Saturday, September 24, 2011

The Will and the Way: 26th Week of the Liturgical Year, September 25-October 1, 2011

Zechariah chapter 8; Nehemiah chs. 2, 8; Baruch chs. 1, 4; Luke, chs. 9-10.


Two images give a key to the readings. 1. A large ship under way has such forward inertia that, even after the rudder is swung over, it takes miles for the ship to actually move in the new direction. 2. Stampeding cattle are deaf and blind to everything but their panic. Cowboys can only stop their headlong rush by racing their horses to the front and gradually turning the leaders to the side until they begin to “mill” in a circle. Both images tell us something about leadership in the Church.

First, big changes take time, both in society and in the Church. Even when authorities call for an alteration in course, as the bishops did at Vatican II, and “swing the rudder” by new legislation, the Church as a whole takes a long time to get on the new course. An example of this is the Mass: in spite of the “new liturgy,” the centuries of practices that excluded the laity from “full, active, conscious participation” still keep people from seeing the Mass as a “communal prayer” — or even understanding what that means. So people still participate as isolated individuals, sitting apart from others or in back, not singing, making the responses without personal investment in what they are saying, and frequently not even paying close enough attention to the words the presider is speaking during the Eucharistic Prayer to pray them with him. No wonder some want to return to the Latin: even in English they don’t really listen to the words. And if they are not united with others in communal prayer, the individualism of the old “quiet” Mass that left all alone with their devotions seems better to them. Mindsets take time to change.

Cultural conformism is like a stampede. People are rushing blindly in whatever direction the “herd” has taken. This is true even in the Church, in both clergy and laity who don’t “go aside” as disciples to listen personally to the voice of Christ. When those in front have closed their eyes to where they are going and to what is going on around them, and their ears to what the Spirit is saying, the “blind are leading the blind” — in a stampede to destruction.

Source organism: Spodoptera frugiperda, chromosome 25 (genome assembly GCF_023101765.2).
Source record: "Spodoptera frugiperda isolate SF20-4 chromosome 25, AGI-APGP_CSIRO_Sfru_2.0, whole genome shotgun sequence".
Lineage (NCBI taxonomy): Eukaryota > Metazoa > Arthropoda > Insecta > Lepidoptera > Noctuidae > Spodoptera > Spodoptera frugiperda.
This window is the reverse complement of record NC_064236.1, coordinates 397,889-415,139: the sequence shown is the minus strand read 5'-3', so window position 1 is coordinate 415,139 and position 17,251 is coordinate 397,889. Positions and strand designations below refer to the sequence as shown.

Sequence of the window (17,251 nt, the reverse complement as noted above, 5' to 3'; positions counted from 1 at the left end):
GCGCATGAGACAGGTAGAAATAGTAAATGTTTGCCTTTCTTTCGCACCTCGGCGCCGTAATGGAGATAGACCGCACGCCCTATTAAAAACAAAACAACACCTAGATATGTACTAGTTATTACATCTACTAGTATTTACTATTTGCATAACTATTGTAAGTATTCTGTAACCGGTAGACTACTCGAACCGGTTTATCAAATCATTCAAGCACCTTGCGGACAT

The answer is for those who see what is happening to “ride for the lead.” To gradually replace the leadership of those who are not leaders. To make tiny but consistent changes in their own way of participating at Mass; of participating in the guidance of their parish and diocese by communicating with those “in charge”; in their way of speaking and acting at home, at school, at work; in the kind of conversations they initiate (for example, on the “forbidden topic” of religion); in the news they keep up with (for example, news of the Church on the internet); in the approach they take to politics: to the fundamental philosophies and motivations of the people and causes they oppose or support (bearing in mind the lies both parties tell about each other and the “spin” in any reporting).

The key to everything is an activated and activating awareness of responsibility for establishing the “reign of God” wherever we are and however we can. Where there is a will, there is a Way — who is also the Truth and the Life.

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Monday, September 19, 2011

To Make the Kingdom Come: 25th Week of the Liturgical Year, September 18-24, 2011

Ezra chapters 1-9; Haggai chs. 1-2; Zechariah ch. 2; Luke, chs. 8-9.


I am on the island of Guam, where I was invited to give the keynote at the Archdiocesan Catechetical and Liturgical Conference, and then spend a week speaking of Immersed in Christ in the schools. I am looking out from the hotel’s sixteenth floor at a beach where, for all I know, Americans and Japanese died in the recapture of Guam in World War II. Now, I am told, the Japanese make up ninety percent of the tourism Guam lives on. And I ask, as I look at the dozen high-rise hotels in sight of mine, what does Jesus want us to think of all this?

From the readings this week, I think he wants us to be conscious that he is going to come again to gather together everything I see — and don’t see — under his headship, making all of redeemed humanity one in the peace and love of the “wedding banquet of the Lamb.” Whatever I see from my balcony; whatever I don’t see but can guess at; whatever went on here during the horrors of war; whatever is yet to come — he has already brought it to fulfillment in the time-frame of God. And, in the words of Julian of Norwich, “All shall be well, and all shall be well, and all manner of things shall be well.”